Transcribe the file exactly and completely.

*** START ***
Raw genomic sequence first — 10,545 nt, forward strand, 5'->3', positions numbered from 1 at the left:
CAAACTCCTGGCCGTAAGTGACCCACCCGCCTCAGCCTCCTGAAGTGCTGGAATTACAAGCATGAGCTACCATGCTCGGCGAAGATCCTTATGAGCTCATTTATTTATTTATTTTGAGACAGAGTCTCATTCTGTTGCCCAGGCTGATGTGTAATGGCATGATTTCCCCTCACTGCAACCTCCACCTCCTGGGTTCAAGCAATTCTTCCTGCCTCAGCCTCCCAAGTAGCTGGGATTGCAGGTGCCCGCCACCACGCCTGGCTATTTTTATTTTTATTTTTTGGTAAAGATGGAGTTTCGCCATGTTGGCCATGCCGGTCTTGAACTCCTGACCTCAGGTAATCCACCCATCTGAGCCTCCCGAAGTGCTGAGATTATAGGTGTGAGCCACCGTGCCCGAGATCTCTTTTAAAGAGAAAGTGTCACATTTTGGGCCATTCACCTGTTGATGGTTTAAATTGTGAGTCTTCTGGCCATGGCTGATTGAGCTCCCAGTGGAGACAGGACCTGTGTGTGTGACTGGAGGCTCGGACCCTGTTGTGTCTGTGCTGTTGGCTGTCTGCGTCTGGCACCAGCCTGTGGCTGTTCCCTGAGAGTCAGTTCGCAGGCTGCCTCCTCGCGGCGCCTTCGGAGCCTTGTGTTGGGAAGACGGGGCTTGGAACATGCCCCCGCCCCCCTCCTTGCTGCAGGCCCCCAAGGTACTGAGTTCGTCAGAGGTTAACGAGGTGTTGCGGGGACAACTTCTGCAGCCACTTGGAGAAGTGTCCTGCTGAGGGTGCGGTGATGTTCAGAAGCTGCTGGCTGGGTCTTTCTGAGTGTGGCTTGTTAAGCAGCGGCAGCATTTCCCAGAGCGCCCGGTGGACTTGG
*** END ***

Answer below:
Raw genomic sequence first — 10,545 nt, forward strand, 5'->3', positions numbered from 1 at the left:
CAAACTCCTGGCCGTAAGTGACCCACCCGCCTCAGCCTCCTGAAGTGCTGGAATTACAAGCATGAGCTACCATGCTCGGCGAAGATCCTTATGAGCTCATTTATTTATTTATTTTGAGACAGAGTCTCATTCTGTTGCCCAGGCTGATGTGTAATGGCATGATTTCCCCTCACTGCAACCTCCACCTCCTGGGTTCAAGCAATTCTTCCTGCCTCAGCCTCCCAAGTAGCTGGGATTGCAGGTGCCCGCCACCACGCCTGGCTATTTTTATTTTTATTTTTTGGTAAAGATGGAGTTTCGCCATGTTGGCCATGCCGGTCTTGAACTCCTGACCTCAGGTAATCCACCCATCTGAGCCTCCCGAAGTGCTGAGATTATAGGTGTGAGCCACCGTGCCCGAGATCTCTTTTAAAGAGAAAGTGTCACATTTTGGGCCATTCACCTGTTGATGGTTTAAATTGTGAGTCTTCTGGCCATGGCTGATTGAGCTCCCAGTGGAGACAGGACCTGTGTGTGTGACTGGAGGCTCGGACCCTGTTGTGTCTGTGCTGTTGGCTGTCTGCGTCTGGCACCAGCCTGTGGCTGTTCCCTGAGAGTCAGTTCGCAGGCTGCCTCCTCGCGGCGCCTTCGGAGCCTTGTGTTGGGAAGACGGGGCTTGGAACATGCCCCCGCCCCCCTCCTTGCTGCAGGCCCCCAAGGTACTGAGTTCGTCAGAGGTTAACGAGGTGTTGCGGGGACAACTTCTGCAGCCACTTGGAGAAGTGTCCTGCTGAGGGTGCGGTGATGTTCAGAAGCTGCTGGCTGGGTCTTTCTGAGTGTGGCTTGTTAAGCAGCGGCAGCATTTCCCAGAGCGCCCGGTGGACTTGG